“The pathway to individual achievement and economic vitality” became the consensus-driven System brand promise, so in one way or another, everything communicated by CCCS going forward has advanced this strategic idea. Check out the microsite to see how the positioning translated into key messaging for prospective students of all ages.
Social Media Components
At EMG’s recommendation, CCCS focused on creating and maintaining a presence on Facebook and Twitter. In less than four months and in conjunction with advertising on Facebook, CCCS’ Facebook Page garnered more than 2,800 Likes. Similarly and with the help of Promoted Account and Promoted Tweets advertising, CCCS grew it’s Twitter following to more than 970 followers. Of course, campaign results are measured in more than just Likes and Follows. We also tracked audience impact, and made adjustments to content to make sure content was both relevant and engaging. One big number we tracked was overall reach. On Facebook alone, we reached over 3,279,000 users.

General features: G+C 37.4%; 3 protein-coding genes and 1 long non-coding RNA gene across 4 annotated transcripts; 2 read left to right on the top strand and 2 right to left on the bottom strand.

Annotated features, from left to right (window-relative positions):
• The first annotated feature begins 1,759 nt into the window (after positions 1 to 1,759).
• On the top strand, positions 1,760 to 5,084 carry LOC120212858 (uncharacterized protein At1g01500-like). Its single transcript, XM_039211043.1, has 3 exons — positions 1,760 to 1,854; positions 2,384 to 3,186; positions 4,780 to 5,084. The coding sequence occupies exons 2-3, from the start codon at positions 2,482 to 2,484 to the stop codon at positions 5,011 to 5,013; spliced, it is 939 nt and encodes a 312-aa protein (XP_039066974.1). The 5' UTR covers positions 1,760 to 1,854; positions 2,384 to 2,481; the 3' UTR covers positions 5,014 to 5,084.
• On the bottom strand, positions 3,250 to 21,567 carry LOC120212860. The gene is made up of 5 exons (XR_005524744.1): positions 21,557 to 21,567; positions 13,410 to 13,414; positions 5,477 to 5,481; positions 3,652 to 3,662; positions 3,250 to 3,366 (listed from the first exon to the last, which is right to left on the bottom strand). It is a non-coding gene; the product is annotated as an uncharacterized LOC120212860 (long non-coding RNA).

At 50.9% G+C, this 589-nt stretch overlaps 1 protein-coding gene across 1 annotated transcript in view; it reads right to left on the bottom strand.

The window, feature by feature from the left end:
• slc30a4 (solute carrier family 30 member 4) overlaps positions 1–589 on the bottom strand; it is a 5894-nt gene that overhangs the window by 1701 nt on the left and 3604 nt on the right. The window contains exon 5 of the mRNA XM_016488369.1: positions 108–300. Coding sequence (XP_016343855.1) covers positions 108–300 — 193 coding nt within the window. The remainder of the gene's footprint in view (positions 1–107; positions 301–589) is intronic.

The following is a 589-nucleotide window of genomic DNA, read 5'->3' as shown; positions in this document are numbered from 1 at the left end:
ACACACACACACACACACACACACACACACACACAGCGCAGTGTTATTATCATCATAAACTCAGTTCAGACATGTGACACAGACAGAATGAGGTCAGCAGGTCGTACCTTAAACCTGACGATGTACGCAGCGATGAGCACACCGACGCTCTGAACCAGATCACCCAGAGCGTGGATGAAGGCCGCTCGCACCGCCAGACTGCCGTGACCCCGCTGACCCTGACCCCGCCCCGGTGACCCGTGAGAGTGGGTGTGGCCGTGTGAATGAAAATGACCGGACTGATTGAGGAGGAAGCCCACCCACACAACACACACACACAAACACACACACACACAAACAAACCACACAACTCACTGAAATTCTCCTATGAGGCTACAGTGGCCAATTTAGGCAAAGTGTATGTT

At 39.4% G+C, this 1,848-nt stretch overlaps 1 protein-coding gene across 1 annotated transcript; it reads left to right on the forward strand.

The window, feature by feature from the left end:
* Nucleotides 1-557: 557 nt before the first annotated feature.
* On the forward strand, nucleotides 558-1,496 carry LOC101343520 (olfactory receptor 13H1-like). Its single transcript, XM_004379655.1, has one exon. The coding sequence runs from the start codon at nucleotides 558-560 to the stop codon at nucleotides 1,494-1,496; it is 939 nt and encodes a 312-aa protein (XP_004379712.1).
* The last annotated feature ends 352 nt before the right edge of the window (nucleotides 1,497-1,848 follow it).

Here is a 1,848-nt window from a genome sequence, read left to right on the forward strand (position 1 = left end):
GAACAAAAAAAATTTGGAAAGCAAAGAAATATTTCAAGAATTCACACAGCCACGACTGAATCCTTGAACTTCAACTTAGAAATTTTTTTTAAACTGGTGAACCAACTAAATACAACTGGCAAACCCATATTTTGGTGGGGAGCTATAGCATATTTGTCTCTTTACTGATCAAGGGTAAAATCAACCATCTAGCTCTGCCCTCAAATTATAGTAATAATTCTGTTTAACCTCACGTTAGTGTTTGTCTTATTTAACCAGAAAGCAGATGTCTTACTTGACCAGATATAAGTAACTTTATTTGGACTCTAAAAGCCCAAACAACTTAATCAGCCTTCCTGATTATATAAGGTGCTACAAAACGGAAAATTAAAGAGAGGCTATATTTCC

Content on these networks was strategically limited to sync with the brand positioning above and constant interaction with mentions and search results through Facebook and Twitter was done. A close eye was kept on posts that produced results and those that did not.
Complementing CCCS’ new Facebook and Twitter accounts with online advertising geared towards growing the virtual community was a natural. One tactic was to target those who already had some relationship with an institution(s) within the System already. This was done in Facebook by targeting the institution names via “Precise Interest.” This particular campaign accumulated a CTR of .189% (unique CTR of 6.823%), in addition to 1,460 actions and 1,307 Likes.